Reviewed by Andrew Kasch
Starring Christian Bale, Sam Worthington, Helena Bonham Carter, Anton Yelchin
Directed by McG
Terminator: Damnation might have been a more suitable title for the latest in this franchise, which has somehow gone from action movie benchmark to soulless corporate bitch in the last few years. While Terminator, T2 and even the now-defunct “Sarah Connor Chronicles” were propelled by ideas and characters, Salvation feels like a generic summer movie cooked up for FX reels and marketing departments. A film about the future war was enough to excite every Terminator fan, but why did it have to come from McG, a director whose own name epitomizes the corporate mediocrity of this once-great series?
Christian Bale plays John Connor – prophetic leader of the human Resistance – who gets his own action sequence in the beginning before quickly being regulated to a minor player for most of the film. We’ve spent several movies and a television show hearing how important this character is and he’s literally relegated to a background character while the rest of the movie follows around new guy Marcus (Sam Worthington), a death row convict who donated his body to science only to wake up in the future ruled by machines. Marcus hooks up with Kyle Reese (Connor’s future time-traveling pop) and a mute kid, and most of the film is spent following them through endless action sequences as they try to make it to the Resistance.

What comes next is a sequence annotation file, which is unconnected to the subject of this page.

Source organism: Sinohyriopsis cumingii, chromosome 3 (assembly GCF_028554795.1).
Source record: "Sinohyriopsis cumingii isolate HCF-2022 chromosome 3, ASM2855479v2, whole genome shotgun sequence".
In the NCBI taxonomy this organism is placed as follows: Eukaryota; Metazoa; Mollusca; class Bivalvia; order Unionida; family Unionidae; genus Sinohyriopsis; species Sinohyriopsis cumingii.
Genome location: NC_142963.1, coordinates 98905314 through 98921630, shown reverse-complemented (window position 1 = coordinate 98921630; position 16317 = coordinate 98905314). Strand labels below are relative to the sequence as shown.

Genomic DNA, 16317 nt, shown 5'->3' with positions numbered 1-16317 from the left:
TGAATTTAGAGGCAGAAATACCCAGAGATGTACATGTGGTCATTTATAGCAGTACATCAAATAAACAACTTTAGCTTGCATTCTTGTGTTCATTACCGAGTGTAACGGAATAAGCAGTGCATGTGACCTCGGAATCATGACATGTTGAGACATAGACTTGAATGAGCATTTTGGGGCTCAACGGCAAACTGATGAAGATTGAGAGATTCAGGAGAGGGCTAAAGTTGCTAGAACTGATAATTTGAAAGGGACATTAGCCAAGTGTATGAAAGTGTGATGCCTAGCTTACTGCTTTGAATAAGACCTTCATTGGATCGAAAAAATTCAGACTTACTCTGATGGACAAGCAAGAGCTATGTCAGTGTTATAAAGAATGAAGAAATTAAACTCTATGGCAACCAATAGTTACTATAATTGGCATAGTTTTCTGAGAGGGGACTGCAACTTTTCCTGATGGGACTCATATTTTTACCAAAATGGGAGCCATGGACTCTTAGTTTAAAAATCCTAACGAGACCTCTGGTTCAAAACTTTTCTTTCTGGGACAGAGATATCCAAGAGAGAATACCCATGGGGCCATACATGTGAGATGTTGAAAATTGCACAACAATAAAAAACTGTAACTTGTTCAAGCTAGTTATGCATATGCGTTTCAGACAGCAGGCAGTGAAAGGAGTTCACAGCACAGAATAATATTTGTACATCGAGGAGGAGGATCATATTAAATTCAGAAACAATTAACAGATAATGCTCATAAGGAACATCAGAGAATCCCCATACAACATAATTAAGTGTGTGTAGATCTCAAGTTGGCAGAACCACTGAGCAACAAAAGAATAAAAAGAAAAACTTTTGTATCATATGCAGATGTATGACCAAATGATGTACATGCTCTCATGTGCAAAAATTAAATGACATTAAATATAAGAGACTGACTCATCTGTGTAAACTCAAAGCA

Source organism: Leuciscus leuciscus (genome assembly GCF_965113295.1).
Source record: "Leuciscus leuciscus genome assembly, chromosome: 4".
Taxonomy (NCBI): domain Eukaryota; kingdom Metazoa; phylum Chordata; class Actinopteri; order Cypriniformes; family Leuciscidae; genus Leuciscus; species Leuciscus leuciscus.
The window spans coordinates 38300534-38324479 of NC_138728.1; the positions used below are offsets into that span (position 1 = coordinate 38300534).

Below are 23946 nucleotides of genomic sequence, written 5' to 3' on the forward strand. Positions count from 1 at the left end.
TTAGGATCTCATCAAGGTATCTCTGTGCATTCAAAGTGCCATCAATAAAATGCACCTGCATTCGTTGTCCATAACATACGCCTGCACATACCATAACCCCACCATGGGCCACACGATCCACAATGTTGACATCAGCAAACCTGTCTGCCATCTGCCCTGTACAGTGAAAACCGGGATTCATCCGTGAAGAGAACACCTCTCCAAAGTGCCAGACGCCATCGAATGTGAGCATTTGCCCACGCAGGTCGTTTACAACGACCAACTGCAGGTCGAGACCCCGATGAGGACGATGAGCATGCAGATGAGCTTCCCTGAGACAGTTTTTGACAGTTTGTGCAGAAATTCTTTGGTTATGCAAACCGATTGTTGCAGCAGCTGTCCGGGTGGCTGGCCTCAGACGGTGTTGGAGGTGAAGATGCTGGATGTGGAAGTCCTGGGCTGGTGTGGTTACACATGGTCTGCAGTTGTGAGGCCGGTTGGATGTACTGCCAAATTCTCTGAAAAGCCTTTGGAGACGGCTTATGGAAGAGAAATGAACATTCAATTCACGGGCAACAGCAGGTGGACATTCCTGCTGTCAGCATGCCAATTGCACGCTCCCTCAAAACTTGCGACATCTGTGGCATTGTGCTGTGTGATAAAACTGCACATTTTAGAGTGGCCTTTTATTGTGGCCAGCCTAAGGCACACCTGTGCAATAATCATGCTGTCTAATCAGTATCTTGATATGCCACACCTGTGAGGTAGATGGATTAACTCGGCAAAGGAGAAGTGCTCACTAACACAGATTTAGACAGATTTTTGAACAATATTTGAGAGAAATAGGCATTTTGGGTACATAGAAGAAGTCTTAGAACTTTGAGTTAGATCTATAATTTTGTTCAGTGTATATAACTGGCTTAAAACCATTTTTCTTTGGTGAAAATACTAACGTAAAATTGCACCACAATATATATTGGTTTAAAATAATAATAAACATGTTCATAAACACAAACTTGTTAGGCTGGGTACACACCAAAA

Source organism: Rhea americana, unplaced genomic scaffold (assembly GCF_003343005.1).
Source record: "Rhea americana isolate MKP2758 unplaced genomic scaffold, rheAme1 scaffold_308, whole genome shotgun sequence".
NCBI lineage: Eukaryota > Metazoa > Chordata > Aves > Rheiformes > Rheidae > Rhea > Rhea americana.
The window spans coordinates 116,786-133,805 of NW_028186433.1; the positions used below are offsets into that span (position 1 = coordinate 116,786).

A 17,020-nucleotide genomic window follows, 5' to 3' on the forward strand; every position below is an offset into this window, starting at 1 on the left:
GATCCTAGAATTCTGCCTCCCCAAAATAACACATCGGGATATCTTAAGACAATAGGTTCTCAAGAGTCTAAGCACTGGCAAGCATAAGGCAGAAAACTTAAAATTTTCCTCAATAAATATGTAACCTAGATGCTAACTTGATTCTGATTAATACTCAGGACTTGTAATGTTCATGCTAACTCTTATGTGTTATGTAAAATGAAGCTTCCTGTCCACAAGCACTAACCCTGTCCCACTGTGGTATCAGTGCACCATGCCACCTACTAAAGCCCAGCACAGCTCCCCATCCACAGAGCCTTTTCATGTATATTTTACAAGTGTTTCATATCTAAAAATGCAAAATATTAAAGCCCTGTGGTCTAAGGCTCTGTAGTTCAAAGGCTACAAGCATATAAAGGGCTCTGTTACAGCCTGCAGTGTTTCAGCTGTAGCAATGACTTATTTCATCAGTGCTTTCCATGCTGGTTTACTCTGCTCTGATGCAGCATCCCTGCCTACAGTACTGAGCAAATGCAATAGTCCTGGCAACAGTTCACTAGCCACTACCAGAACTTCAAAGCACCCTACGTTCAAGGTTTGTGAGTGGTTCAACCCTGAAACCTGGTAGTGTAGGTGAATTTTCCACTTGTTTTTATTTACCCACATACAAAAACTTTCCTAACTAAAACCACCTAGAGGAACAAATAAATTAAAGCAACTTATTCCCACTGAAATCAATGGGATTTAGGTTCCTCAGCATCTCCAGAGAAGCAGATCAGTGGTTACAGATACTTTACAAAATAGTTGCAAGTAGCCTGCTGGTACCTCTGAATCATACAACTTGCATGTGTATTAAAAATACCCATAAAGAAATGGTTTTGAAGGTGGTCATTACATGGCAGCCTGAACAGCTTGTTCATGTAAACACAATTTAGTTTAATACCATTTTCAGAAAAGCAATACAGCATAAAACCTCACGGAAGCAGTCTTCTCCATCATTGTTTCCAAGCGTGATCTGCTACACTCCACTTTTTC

Bale is one of this generation’s best actors, but his performance as Connor is the most one-note of his career. He has absolutely nothing to do other than scream bad one-liners at the top of his lungs (no wonder he blew up on set) while Worthington and the rest of the cast try hard to look macho for the camera. You can’t blame the cast, though, since they’re coming from a workmanlike director and an absolutely terrible screenplay (that was written and re-written on the fly by over a dozen names). Despite a few nods and inventive cameos, you’ll have to keep reminding yourself that you’re actually watching a Terminator film.
Not only does this future look nothing like the previous films, there are several new Terminators that look and act as if they stumbled out of a Saturday morning Robo-Tech cartoon. We get giant harvester machines that are nothing more than Transformers clones as well as some ridiculous motorcycle machines (dubbed Moto-Terminators) that ride around and don’t do much of anything. There was a time when we really feared these iconic antagonists … now they just feel designed to sell Happy Meal toys.
And since when did Terminators stop terminating? True to its PG-13 rating, Salvation feels neutered and marketed for teens, ditching the dark survivalist feel of Cameron’s future for a more family-friendly apocalypse. This time the machines rarely kill anyone and seem more concerned with capturing humans, putting them in cages, and shuffling them through long lines in endless warehouses. When their master plan involves kidnapping Kyle Reese to lure out John Connor, instead of simply killing him to prevent all that time travel stuff from happening, you can’t help but wonder why the machines were smart enough to become self-aware.
The only things McG gets right are the action sequences, which is probably what landed him the gig. If you watched this franchise to get a kick out of stunts and vehicular mayhem and never cared once about things like plot and characters, then you’ll probably find plenty to love about Salvation. Virtually the entire movie is a string of action set-pieces with plenty of impressive razzle dazzle, but since none of it carries any weight and there are no stakes to anything, it’s hard to care about what is unfolding.
Overall, watching Terminator Salvation is like watching Brett Ratner take over the X-Men franchise. No matter how much it tries to respect the source material, we’re left with a flashy plotless imitation with familiar characters reduced to … well, robots.
2 1/2 out of 5
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